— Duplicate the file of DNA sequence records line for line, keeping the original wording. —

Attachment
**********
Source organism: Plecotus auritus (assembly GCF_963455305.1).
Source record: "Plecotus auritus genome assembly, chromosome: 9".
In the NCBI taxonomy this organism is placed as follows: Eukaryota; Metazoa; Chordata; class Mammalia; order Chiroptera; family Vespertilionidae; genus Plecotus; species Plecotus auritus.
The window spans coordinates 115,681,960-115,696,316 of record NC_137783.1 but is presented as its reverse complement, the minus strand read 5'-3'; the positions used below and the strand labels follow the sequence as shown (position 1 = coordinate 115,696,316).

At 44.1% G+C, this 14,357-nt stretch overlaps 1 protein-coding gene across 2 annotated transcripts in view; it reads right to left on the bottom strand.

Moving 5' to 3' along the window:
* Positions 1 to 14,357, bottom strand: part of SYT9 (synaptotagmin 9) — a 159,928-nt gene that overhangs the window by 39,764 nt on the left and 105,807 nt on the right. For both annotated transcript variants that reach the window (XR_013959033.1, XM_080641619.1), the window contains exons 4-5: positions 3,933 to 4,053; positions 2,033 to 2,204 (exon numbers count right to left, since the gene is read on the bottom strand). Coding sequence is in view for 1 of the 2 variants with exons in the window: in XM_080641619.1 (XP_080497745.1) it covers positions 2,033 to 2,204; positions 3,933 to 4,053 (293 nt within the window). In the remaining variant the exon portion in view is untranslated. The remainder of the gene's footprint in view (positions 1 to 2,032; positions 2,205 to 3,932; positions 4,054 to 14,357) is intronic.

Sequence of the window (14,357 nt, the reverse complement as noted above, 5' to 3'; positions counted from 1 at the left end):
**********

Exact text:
Source organism: Plecotus auritus (assembly GCF_963455305.1).
Source record: "Plecotus auritus genome assembly, chromosome: 9".
In the NCBI taxonomy this organism is placed as follows: Eukaryota; Metazoa; Chordata; class Mammalia; order Chiroptera; family Vespertilionidae; genus Plecotus; species Plecotus auritus.
The window spans coordinates 115,681,960-115,696,316 of record NC_137783.1 but is presented as its reverse complement, the minus strand read 5'-3'; the positions used below and the strand labels follow the sequence as shown (position 1 = coordinate 115,696,316).

At 44.1% G+C, this 14,357-nt stretch overlaps 1 protein-coding gene across 2 annotated transcripts in view; it reads right to left on the bottom strand.

Moving 5' to 3' along the window:
* Positions 1 to 14,357, bottom strand: part of SYT9 (synaptotagmin 9) — a 159,928-nt gene that overhangs the window by 39,764 nt on the left and 105,807 nt on the right. For both annotated transcript variants that reach the window (XR_013959033.1, XM_080641619.1), the window contains exons 4-5: positions 3,933 to 4,053; positions 2,033 to 2,204 (exon numbers count right to left, since the gene is read on the bottom strand). Coding sequence is in view for 1 of the 2 variants with exons in the window: in XM_080641619.1 (XP_080497745.1) it covers positions 2,033 to 2,204; positions 3,933 to 4,053 (293 nt within the window). In the remaining variant the exon portion in view is untranslated. The remainder of the gene's footprint in view (positions 1 to 2,032; positions 2,205 to 3,932; positions 4,054 to 14,357) is intronic.

Sequence of the window (14,357 nt, the reverse complement as noted above, 5' to 3'; positions counted from 1 at the left end):